Financial struggles are not always unavoidable. Circumstances change, people get sick or lose their jobs. Homes and cars that were once easily affordable may no longer be affordable with life's struggles get in the way. One Alabama resident knows this all too well.
The man saved for almost six months to make a $1,500 down payment on a car he purchased from a local auto dealer. The car was repossessed only five month's later because the buyer could not make the payments due to the high interest rate. The care was repossessed last year when the man was only one day late on a payment. He says the dealer promised him he could have an extra day.
Even worse, the man was fighting cancer and the car was reposed the day after his last chemotherapy treatment. He says all the payments up till then were on time. The man inquired about the contract with an attorney and that is when everyone realized that the numbers did add up. The dealer was charging almost 50 percent interest, when the contract agreed to 25 percent.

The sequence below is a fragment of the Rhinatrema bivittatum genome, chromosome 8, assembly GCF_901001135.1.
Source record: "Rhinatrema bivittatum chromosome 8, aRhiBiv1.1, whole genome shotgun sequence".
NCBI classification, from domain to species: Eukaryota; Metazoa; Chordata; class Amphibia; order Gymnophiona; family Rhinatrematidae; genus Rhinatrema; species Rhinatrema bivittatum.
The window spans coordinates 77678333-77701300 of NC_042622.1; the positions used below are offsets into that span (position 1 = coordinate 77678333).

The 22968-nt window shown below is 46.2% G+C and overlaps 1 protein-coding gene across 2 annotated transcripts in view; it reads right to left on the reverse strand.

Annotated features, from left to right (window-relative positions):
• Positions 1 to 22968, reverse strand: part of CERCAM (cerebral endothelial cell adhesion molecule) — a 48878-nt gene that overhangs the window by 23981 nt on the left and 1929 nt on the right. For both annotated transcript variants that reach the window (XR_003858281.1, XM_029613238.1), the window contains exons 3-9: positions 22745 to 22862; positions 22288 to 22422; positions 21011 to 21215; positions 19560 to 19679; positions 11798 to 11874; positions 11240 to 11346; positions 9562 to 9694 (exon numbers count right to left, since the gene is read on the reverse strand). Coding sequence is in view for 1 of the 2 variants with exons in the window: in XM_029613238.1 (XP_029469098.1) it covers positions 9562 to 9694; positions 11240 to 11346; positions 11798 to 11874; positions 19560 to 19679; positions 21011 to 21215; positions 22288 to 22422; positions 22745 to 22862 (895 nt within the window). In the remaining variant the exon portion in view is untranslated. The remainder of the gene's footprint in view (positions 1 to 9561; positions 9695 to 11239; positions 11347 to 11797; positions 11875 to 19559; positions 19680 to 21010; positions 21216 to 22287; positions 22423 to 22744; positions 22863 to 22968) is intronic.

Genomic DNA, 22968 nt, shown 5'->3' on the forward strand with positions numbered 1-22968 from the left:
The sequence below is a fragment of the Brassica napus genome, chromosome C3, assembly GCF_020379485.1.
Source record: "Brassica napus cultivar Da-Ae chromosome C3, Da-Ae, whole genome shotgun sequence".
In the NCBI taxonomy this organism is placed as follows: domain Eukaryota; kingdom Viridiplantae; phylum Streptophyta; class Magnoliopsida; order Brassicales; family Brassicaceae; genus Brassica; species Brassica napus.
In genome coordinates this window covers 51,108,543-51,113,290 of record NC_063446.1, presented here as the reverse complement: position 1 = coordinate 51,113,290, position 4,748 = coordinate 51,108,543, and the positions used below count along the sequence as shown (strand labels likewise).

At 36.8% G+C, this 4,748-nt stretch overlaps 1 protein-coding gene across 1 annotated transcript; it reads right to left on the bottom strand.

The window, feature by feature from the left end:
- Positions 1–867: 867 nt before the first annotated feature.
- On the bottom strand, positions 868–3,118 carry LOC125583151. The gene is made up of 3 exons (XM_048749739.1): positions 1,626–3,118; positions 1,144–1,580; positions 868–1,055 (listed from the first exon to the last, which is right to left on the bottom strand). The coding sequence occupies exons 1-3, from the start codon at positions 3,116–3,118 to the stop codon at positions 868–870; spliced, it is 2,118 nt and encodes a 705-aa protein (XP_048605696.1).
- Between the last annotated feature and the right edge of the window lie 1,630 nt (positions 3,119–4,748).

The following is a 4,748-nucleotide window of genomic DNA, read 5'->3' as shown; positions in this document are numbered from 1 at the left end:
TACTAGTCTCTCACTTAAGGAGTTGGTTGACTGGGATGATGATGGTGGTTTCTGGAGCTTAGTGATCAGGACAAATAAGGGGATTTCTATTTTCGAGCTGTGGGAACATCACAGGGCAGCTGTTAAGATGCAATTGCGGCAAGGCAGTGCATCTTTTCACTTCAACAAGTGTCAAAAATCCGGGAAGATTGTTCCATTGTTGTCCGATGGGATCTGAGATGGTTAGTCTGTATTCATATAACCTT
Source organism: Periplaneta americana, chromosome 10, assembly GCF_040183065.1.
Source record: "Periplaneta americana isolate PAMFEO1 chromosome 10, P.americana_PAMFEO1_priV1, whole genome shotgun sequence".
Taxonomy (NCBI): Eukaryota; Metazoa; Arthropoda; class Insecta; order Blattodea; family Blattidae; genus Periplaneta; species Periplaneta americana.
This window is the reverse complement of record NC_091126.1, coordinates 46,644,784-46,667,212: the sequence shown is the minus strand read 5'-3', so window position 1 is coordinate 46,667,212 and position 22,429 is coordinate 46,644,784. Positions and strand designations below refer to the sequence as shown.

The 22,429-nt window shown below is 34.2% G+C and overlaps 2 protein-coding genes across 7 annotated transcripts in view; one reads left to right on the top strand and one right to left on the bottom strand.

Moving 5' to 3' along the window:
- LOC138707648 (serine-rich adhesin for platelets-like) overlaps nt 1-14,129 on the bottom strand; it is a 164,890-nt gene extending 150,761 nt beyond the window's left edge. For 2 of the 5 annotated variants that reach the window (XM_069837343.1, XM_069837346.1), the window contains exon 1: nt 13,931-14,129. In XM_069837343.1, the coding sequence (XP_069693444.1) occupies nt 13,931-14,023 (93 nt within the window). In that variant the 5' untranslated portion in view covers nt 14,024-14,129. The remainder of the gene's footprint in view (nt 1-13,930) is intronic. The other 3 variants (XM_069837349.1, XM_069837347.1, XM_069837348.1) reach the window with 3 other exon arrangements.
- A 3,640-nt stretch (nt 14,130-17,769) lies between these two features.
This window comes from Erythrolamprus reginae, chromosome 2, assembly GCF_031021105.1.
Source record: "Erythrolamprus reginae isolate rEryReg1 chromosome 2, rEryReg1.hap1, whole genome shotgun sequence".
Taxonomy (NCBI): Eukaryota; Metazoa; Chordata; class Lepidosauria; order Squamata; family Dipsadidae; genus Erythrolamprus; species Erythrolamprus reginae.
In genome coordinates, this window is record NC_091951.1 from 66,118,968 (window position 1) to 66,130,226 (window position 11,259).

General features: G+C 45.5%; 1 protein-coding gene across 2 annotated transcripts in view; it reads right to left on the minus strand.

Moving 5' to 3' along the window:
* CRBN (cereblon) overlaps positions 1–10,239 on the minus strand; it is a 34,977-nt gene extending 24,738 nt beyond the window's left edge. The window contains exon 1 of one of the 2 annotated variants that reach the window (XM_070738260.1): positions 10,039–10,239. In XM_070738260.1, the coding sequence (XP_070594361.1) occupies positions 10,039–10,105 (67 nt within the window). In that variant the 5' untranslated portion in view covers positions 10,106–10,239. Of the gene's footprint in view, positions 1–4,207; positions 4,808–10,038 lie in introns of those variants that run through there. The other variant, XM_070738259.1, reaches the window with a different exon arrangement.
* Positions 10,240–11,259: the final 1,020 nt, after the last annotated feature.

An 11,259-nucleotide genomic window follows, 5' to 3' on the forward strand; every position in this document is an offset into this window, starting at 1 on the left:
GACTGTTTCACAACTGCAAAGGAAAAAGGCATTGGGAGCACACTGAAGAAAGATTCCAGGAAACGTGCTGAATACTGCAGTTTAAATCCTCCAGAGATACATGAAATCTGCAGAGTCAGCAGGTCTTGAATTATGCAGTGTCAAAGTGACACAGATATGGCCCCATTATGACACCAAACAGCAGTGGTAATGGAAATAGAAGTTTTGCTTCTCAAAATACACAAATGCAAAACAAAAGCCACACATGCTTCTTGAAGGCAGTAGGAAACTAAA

The same dealer was recently indicted for a similar issue when he refused to lower the interest rate for a buyer who was deployed overseas and had the soldier's car repossessed in violation of the Servicemembers Civil Relief Act.
In this instance, the may claims he was making his payments on time regardless of his health struggles. But the repossession happened nonetheless and he has been without a car since November. For others who can't make payments, bankruptcy may be an option to prevent or postpone repossession. Filing for bankruptcy enacts an automatic stay that stops an collectors ability to remove the car or vehicle. Therefore, bankruptcy can at least by some time for people who come upon hard times.
Source: Cullman Times, "Civil suit filed against Cullman used car salesman," Ashley Graves, April 3, 2013